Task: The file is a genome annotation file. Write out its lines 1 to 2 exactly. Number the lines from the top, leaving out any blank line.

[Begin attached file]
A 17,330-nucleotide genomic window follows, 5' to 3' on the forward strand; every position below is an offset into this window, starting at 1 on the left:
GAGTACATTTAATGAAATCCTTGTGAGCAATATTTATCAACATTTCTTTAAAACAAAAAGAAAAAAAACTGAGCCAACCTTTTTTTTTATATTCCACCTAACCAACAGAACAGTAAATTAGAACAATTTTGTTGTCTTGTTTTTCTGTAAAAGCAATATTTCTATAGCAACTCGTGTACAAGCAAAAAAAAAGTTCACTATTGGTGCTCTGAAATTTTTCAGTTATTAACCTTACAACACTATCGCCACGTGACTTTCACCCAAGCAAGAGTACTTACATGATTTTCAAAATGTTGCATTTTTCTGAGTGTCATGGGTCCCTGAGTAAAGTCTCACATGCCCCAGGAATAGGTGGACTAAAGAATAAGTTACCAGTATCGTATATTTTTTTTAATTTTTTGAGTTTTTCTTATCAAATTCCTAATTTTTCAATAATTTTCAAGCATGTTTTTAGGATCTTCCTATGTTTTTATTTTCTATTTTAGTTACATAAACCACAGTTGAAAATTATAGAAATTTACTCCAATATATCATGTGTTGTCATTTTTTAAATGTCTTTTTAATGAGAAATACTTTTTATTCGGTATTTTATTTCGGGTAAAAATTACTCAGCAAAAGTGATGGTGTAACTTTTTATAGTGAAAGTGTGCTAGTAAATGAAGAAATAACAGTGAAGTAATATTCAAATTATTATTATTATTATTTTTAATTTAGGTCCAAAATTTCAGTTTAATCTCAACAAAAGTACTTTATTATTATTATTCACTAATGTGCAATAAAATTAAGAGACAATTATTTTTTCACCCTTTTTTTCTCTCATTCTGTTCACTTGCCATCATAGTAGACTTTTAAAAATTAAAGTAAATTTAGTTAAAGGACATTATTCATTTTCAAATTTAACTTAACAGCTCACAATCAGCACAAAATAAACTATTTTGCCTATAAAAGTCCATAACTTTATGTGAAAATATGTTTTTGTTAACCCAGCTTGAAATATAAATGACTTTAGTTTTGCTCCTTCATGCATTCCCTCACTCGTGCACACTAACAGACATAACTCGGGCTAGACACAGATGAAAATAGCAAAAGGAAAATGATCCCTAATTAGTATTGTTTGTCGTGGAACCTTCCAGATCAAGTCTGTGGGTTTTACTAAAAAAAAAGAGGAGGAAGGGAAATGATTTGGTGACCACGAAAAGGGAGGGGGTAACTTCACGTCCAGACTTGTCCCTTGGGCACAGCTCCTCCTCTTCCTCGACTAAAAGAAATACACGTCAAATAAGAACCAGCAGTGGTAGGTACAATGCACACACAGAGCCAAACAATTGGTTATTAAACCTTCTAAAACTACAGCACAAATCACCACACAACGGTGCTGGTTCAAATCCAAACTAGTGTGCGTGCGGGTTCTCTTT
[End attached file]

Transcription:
A 17,330-nucleotide genomic window follows, 5' to 3' on the forward strand; every position below is an offset into this window, starting at 1 on the left:
GAGTACATTTAATGAAATCCTTGTGAGCAATATTTATCAACATTTCTTTAAAACAAAAAGAAAAAAAACTGAGCCAACCTTTTTTTTTATATTCCACCTAACCAACAGAACAGTAAATTAGAACAATTTTGTTGTCTTGTTTTTCTGTAAAAGCAATATTTCTATAGCAACTCGTGTACAAGCAAAAAAAAAGTTCACTATTGGTGCTCTGAAATTTTTCAGTTATTAACCTTACAACACTATCGCCACGTGACTTTCACCCAAGCAAGAGTACTTACATGATTTTCAAAATGTTGCATTTTTCTGAGTGTCATGGGTCCCTGAGTAAAGTCTCACATGCCCCAGGAATAGGTGGACTAAAGAATAAGTTACCAGTATCGTATATTTTTTTTAATTTTTTGAGTTTTTCTTATCAAATTCCTAATTTTTCAATAATTTTCAAGCATGTTTTTAGGATCTTCCTATGTTTTTATTTTCTATTTTAGTTACATAAACCACAGTTGAAAATTATAGAAATTTACTCCAATATATCATGTGTTGTCATTTTTTAAATGTCTTTTTAATGAGAAATACTTTTTATTCGGTATTTTATTTCGGGTAAAAATTACTCAGCAAAAGTGATGGTGTAACTTTTTATAGTGAAAGTGTGCTAGTAAATGAAGAAATAACAGTGAAGTAATATTCAAATTATTATTATTATTATTTTTAATTTAGGTCCAAAATTTCAGTTTAATCTCAACAAAAGTACTTTATTATTATTATTCACTAATGTGCAATAAAATTAAGAGACAATTATTTTTTCACCCTTTTTTTCTCTCATTCTGTTCACTTGCCATCATAGTAGACTTTTAAAAATTAAAGTAAATTTAGTTAAAGGACATTATTCATTTTCAAATTTAACTTAACAGCTCACAATCAGCACAAAATAAACTATTTTGCCTATAAAAGTCCATAACTTTATGTGAAAATATGTTTTTGTTAACCCAGCTTGAAATATAAATGACTTTAGTTTTGCTCCTTCATGCATTCCCTCACTCGTGCACACTAACAGACATAACTCGGGCTAGACACAGATGAAAATAGCAAAAGGAAAATGATCCCTAATTAGTATTGTTTGTCGTGGAACCTTCCAGATCAAGTCTGTGGGTTTTACTAAAAAAAAAGAGGAGGAAGGGAAATGATTTGGTGACCACGAAAAGGGAGGGGGTAACTTCACGTCCAGACTTGTCCCTTGGGCACAGCTCCTCCTCTTCCTCGACTAAAAGAAATACACGTCAAATAAGAACCAGCAGTGGTAGGTACAATGCACACACAGAGCCAAACAATTGGTTATTAAACCTTCTAAAACTACAGCACAAATCACCACACAACGGTGCTGGTTCAAATCCAAACTAGTGTGCGTGCGGGTTCTCTTT